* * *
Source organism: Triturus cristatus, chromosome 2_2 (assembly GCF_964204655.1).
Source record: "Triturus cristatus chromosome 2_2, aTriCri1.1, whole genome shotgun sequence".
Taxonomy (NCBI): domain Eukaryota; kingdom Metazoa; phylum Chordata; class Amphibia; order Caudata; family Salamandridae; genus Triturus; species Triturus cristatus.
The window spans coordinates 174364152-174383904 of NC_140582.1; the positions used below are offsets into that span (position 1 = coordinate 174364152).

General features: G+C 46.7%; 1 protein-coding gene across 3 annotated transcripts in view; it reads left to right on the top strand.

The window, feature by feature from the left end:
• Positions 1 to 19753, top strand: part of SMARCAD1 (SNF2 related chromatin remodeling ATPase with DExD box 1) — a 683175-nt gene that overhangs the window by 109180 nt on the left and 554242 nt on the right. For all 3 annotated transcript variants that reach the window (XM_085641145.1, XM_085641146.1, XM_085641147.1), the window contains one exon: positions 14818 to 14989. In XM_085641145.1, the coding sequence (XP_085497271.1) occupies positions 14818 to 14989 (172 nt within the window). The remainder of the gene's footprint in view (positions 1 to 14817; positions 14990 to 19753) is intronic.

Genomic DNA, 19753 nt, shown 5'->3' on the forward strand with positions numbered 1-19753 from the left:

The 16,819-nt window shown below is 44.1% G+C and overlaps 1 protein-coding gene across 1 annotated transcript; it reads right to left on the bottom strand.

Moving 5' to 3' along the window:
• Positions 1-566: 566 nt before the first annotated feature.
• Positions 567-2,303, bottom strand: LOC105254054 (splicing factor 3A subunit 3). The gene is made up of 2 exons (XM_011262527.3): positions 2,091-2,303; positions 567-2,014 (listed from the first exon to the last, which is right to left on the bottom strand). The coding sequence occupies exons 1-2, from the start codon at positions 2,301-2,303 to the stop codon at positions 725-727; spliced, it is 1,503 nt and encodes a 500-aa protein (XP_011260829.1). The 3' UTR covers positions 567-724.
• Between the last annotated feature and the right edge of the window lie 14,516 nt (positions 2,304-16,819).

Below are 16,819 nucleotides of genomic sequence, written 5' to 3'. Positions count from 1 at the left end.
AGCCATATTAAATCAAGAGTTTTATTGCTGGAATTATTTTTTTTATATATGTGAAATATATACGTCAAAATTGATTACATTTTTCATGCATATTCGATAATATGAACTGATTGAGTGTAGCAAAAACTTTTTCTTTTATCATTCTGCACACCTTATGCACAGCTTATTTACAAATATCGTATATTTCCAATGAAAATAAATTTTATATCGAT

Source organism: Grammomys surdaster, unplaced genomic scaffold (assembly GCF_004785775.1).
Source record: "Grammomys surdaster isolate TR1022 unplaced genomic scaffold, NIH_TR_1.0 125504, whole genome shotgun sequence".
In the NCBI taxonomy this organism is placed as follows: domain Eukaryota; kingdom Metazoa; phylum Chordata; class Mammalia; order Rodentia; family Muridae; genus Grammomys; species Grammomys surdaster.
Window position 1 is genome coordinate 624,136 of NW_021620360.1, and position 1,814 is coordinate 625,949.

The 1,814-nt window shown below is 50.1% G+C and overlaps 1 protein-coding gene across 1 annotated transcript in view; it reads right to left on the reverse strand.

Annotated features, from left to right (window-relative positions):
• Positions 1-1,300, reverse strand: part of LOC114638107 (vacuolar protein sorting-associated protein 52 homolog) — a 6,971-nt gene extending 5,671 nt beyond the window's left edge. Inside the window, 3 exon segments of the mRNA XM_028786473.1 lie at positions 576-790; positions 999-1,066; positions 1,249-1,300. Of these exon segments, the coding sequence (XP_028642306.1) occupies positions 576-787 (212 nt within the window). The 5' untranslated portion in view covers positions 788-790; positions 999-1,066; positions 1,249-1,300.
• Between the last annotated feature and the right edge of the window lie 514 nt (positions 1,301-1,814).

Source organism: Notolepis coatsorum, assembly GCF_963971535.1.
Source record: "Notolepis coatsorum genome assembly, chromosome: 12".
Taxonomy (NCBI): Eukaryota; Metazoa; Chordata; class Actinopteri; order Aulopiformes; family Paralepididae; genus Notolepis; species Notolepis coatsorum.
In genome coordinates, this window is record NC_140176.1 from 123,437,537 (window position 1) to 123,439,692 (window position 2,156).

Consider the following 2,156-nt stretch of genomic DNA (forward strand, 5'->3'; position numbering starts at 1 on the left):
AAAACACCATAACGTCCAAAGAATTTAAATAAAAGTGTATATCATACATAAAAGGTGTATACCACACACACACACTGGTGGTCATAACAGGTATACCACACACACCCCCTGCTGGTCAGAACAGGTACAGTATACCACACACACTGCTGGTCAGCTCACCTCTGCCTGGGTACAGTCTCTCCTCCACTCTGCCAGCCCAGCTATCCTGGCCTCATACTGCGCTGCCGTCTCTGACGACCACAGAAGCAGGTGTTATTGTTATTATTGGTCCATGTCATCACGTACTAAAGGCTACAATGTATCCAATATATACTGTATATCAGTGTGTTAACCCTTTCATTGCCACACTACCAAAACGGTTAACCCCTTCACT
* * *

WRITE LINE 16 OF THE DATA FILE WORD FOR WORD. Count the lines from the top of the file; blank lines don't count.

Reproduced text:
Source organism: Grammomys surdaster, unplaced genomic scaffold (assembly GCF_004785775.1).